Senators unveil Startup Act 2.0, aim for spike in companies, jobs (Video)
Marco Rubio (from left), Mark Warner, Steve Case, Chris Coons and Jerry Moran were on hand Tuesday for the introduction of Startup Act 2.0.
Four U.S. Senators, including Jerry Moran of Kansas, on Tuesday introduced Startup Act 2.0, a piece of bipartisan legislation designed to jumpstart the economy through the creation and growth of new businesses. Startup Act 2.0 builds on the original Startup Act, which was introduced to the senate by Moran and Mark Warner (D-Va.) in December but didn't progress beyond that. The new Startup Act also draws from components of the AGREE Act, which was introduced by Senators Marco Rubio (R-Fla.) and Chris Coons (D-Del.) in November.
Startup Act 2.0 would create new opportunities for American-educated and entrepreneurial immigrants to remain in the United States. It would also alleviate regulatory burdens and change the tax code — both moves designed to accelerate the growth of startups.
The new legislation contains many of the same provisions as its predecessor, but it differs from the original Startup Act in a couple of main ways:
- Research credits - The Act calls for a limited research and development tax credit for startups that satisfy certain conditions.
- Employment-based visas - The Act eliminates the per-country limitation currently in place for employment-based immigrant visas.
Startup Act 2.0 also differs from last year's legislation in its language regarding certain tax credits for young companies and its handling of the accelerated commercialization of taxpayer-funded research.
In advance of Tuesday's announcement, the four senators co-authored an opinion piece about the legislation that was published on Monday by Politico. The piece touched, among other things, on the Act's implications for immigrant entrepreneurs:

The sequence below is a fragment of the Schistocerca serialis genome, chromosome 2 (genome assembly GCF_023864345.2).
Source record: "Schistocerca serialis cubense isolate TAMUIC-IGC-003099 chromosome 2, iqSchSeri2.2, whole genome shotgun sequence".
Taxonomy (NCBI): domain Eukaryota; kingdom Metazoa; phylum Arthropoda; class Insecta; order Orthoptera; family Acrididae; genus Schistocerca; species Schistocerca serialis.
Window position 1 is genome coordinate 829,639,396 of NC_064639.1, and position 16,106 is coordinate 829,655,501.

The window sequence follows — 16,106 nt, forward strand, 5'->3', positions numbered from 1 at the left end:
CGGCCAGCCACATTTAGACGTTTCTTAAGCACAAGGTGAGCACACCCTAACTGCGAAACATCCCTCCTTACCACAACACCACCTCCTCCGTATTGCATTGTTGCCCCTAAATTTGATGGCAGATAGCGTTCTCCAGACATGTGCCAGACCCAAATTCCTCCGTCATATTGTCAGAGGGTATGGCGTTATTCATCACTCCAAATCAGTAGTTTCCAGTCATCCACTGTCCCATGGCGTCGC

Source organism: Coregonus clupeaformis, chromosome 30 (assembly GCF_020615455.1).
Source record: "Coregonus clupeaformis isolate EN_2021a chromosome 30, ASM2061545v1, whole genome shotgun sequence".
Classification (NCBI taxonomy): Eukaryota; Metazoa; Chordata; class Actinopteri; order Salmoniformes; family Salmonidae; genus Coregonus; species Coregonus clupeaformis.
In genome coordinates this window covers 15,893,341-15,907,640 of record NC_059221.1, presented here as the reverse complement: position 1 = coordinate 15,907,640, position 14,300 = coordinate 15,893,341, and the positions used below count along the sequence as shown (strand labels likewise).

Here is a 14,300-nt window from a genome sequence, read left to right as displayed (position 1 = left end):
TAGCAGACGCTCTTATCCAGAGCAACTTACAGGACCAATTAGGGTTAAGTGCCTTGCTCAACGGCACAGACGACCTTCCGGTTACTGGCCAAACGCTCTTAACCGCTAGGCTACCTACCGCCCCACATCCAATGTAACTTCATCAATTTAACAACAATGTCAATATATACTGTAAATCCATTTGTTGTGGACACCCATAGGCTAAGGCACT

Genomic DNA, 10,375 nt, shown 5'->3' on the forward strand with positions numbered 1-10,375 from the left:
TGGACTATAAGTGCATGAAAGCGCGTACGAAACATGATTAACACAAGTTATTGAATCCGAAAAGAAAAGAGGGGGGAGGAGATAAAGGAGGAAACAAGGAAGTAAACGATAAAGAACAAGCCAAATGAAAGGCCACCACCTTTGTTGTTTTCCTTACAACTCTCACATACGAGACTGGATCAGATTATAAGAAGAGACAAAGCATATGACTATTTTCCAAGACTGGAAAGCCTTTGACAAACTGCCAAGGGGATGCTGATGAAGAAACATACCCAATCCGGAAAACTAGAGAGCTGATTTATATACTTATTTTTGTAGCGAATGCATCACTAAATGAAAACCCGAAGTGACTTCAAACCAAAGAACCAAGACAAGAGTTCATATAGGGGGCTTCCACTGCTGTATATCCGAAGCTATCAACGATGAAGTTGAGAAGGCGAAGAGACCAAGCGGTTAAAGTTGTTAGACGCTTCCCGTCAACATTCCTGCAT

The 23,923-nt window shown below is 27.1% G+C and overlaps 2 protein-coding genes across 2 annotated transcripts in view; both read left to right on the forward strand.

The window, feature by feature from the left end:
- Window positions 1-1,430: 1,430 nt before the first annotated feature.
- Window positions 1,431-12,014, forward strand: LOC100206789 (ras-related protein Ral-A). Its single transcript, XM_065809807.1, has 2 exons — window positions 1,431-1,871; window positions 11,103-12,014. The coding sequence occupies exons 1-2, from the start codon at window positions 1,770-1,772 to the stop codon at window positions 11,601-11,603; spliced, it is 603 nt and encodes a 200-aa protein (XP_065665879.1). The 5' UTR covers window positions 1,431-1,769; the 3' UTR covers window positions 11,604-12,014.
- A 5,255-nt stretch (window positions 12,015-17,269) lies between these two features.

Vital to any new business are the talented individuals who turn ideas into reality — including foreign-born entrepreneurs. More than a quarter of technology and engineering companies created in the U.S. between 1995 and 2005 had at least one key founder who was foreign-born, according to researchers at Duke and at the University of California, Berkeley. Yet current immigration policies have hurt U.S. efforts to compete in the global contest for entrepreneurial talent.
Many of the principles included in Startup Act 2.0 are based on the research and analysis of the Kansas City, Mo.-based Ewing Marion Kauffman Foundation and have been endorsed by President Obama's Council on Jobs and Competitiveness.
"Kauffman's research solidifies the wealth of contributions new firms make to job creation and the economy, and the time is ripe for legislative action that will fuel our nation's entrepreneurial engine," Robert E. Litan, the Kauffman Foundation's vice president of research and policy, said. "We need reforms such as better access to capital, visas for STEM graduates and foreign-born entrepreneurs, and regulatory improvements for new firms to start, hire and innovate."
For footage from Tuesday's announcement, see the video below. For more on Startup Act 2.0, read the senators' piece from Politico: "Startup Act's Economic Benefits."